After looking at these three Princesses by discussing their movies and now their attributes, I want to bring up the question off goodness. Do we want a Disney Princess to be relatable or to be a good role model for young girls? In my opinion, these three new Princess are more relatable than good role models while the Princesses previous are genuinely good role models while also still relatable. I believe that Disney doesn't reflect our outer reality in terms of their stories because we know no one can create ice with their hands and people don't turn into bears but Disney reflects our inner reality and that should be what matters because it is good fiction.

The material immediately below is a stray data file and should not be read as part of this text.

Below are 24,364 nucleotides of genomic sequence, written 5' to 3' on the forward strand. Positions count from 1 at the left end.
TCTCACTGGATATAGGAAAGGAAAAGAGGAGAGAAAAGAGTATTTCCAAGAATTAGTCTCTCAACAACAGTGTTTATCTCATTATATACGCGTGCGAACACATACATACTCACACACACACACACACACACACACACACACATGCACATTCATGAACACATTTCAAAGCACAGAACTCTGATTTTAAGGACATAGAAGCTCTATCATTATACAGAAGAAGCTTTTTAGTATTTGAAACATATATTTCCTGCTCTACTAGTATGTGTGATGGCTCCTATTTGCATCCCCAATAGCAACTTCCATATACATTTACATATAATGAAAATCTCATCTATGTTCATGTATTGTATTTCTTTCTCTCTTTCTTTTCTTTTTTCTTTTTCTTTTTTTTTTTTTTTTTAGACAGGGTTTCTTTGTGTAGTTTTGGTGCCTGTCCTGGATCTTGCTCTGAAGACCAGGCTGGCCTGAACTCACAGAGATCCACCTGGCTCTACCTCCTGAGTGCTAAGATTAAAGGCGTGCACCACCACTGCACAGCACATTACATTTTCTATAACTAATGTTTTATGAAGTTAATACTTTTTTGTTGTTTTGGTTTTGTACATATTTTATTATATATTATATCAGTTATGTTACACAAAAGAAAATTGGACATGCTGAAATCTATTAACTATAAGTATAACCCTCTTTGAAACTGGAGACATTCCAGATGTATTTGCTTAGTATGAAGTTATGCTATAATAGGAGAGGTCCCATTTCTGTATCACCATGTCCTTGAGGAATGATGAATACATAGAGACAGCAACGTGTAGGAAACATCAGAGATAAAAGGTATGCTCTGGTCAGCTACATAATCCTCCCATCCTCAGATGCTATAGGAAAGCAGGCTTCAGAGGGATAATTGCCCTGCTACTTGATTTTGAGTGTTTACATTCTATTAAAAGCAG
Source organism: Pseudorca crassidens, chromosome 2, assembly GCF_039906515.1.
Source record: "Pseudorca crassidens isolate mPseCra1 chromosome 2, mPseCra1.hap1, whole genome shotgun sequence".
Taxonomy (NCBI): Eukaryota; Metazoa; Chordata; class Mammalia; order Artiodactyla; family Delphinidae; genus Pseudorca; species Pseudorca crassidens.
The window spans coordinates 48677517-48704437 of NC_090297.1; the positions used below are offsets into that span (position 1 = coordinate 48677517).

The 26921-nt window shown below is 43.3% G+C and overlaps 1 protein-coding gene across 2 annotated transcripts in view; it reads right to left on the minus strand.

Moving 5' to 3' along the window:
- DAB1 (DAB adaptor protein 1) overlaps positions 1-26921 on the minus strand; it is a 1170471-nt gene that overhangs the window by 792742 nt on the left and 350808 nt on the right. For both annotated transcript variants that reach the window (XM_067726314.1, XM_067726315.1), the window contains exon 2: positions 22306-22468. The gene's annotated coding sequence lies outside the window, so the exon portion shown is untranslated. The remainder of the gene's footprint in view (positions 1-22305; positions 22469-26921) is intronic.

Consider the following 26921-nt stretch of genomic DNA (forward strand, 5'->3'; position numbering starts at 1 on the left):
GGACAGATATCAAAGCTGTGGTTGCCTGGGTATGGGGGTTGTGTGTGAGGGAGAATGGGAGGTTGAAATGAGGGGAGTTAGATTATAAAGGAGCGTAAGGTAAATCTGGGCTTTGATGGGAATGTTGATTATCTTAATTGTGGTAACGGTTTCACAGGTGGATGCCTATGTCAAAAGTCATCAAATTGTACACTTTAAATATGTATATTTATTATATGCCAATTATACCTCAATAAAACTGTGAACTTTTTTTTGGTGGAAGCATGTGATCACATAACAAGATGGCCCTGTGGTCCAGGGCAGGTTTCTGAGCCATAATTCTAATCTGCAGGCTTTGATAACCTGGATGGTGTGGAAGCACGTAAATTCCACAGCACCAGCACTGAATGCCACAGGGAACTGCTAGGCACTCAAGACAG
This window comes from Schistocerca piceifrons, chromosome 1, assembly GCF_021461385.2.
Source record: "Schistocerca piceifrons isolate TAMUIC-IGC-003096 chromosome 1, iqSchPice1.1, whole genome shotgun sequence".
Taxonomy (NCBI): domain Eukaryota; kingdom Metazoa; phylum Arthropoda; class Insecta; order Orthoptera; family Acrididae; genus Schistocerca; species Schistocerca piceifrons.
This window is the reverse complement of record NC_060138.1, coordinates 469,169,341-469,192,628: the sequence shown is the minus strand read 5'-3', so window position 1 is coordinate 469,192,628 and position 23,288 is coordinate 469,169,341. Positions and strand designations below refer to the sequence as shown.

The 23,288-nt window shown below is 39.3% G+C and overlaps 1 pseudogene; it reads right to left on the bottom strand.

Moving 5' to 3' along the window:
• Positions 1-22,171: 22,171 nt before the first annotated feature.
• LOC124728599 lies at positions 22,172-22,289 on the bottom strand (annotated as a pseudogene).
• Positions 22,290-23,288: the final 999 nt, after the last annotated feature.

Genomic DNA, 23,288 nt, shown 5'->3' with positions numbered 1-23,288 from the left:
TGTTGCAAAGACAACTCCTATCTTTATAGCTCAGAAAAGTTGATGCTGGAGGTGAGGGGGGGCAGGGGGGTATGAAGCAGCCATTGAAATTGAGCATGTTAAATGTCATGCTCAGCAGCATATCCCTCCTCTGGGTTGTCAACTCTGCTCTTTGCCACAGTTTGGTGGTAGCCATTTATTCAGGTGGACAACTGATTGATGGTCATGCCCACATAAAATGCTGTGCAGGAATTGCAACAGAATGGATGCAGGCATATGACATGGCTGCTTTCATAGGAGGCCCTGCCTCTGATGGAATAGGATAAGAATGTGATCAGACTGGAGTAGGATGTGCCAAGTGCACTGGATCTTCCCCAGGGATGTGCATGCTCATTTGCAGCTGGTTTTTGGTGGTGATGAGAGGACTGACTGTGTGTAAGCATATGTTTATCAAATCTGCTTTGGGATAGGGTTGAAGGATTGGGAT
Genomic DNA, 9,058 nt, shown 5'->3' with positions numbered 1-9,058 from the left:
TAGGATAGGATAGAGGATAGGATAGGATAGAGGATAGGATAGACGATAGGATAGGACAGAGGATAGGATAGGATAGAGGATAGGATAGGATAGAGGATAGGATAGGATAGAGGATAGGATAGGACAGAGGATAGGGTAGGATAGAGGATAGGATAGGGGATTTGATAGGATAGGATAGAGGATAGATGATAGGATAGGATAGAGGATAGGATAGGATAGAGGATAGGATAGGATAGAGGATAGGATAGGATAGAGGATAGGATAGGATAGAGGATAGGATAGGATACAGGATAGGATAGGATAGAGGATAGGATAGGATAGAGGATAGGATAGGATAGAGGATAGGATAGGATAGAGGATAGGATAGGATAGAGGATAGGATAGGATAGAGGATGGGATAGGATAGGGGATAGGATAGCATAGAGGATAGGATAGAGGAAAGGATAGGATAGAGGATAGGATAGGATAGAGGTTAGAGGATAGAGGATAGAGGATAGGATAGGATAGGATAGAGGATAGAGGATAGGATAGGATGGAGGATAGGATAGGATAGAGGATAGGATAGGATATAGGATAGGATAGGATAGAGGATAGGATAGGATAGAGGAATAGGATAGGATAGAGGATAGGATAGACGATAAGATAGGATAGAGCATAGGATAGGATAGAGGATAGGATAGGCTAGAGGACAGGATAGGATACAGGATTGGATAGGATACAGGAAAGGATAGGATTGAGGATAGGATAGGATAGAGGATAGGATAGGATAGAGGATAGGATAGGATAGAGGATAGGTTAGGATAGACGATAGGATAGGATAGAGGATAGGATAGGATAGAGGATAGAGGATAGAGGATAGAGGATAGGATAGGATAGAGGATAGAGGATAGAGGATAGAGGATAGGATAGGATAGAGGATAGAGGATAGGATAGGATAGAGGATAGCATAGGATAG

That concludes my Part 2 post of Why Disney Princesses are Good Role Models. Do you have anything to add? Do you feel the newer Princesses are better or worse role models than their predecessors? Why or why not? Do you see the Christian symbolism that I mentioned? Was there some I left out? What do you think of the newest Princesses movies? Did they exceed your expectations or do you think Disney is losing it's touch? I would love to hear your feedback and what you have to say!